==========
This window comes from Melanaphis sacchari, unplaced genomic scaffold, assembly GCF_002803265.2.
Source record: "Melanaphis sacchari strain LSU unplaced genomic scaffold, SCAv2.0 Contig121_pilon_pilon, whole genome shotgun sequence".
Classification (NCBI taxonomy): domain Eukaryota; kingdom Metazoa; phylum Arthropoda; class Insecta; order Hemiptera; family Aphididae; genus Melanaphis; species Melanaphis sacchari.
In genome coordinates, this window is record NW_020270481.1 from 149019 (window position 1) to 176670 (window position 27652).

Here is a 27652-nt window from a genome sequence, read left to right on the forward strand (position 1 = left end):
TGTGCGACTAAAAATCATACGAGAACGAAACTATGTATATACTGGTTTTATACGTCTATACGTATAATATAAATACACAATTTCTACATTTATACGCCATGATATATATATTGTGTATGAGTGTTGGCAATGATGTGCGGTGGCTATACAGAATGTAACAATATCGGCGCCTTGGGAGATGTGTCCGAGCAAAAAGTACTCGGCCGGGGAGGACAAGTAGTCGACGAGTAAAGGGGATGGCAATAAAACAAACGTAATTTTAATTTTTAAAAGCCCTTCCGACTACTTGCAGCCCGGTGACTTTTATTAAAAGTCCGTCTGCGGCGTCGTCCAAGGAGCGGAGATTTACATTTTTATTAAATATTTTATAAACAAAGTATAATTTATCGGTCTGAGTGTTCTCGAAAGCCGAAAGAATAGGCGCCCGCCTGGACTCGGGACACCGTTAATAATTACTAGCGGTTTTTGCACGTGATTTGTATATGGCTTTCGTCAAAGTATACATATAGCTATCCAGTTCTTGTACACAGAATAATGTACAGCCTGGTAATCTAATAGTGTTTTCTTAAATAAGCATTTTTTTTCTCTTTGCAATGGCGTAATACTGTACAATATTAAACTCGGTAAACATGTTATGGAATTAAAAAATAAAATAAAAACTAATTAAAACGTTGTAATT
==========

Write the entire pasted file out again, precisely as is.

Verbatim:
This window comes from Melanaphis sacchari, unplaced genomic scaffold, assembly GCF_002803265.2.
Source record: "Melanaphis sacchari strain LSU unplaced genomic scaffold, SCAv2.0 Contig121_pilon_pilon, whole genome shotgun sequence".
Classification (NCBI taxonomy): domain Eukaryota; kingdom Metazoa; phylum Arthropoda; class Insecta; order Hemiptera; family Aphididae; genus Melanaphis; species Melanaphis sacchari.
In genome coordinates, this window is record NW_020270481.1 from 149019 (window position 1) to 176670 (window position 27652).

Here is a 27652-nt window from a genome sequence, read left to right on the forward strand (position 1 = left end):
TGTGCGACTAAAAATCATACGAGAACGAAACTATGTATATACTGGTTTTATACGTCTATACGTATAATATAAATACACAATTTCTACATTTATACGCCATGATATATATATTGTGTATGAGTGTTGGCAATGATGTGCGGTGGCTATACAGAATGTAACAATATCGGCGCCTTGGGAGATGTGTCCGAGCAAAAAGTACTCGGCCGGGGAGGACAAGTAGTCGACGAGTAAAGGGGATGGCAATAAAACAAACGTAATTTTAATTTTTAAAAGCCCTTCCGACTACTTGCAGCCCGGTGACTTTTATTAAAAGTCCGTCTGCGGCGTCGTCCAAGGAGCGGAGATTTACATTTTTATTAAATATTTTATAAACAAAGTATAATTTATCGGTCTGAGTGTTCTCGAAAGCCGAAAGAATAGGCGCCCGCCTGGACTCGGGACACCGTTAATAATTACTAGCGGTTTTTGCACGTGATTTGTATATGGCTTTCGTCAAAGTATACATATAGCTATCCAGTTCTTGTACACAGAATAATGTACAGCCTGGTAATCTAATAGTGTTTTCTTAAATAAGCATTTTTTTTCTCTTTGCAATGGCGTAATACTGTACAATATTAAACTCGGTAAACATGTTATGGAATTAAAAAATAAAATAAAAACTAATTAAAACGTTGTAATT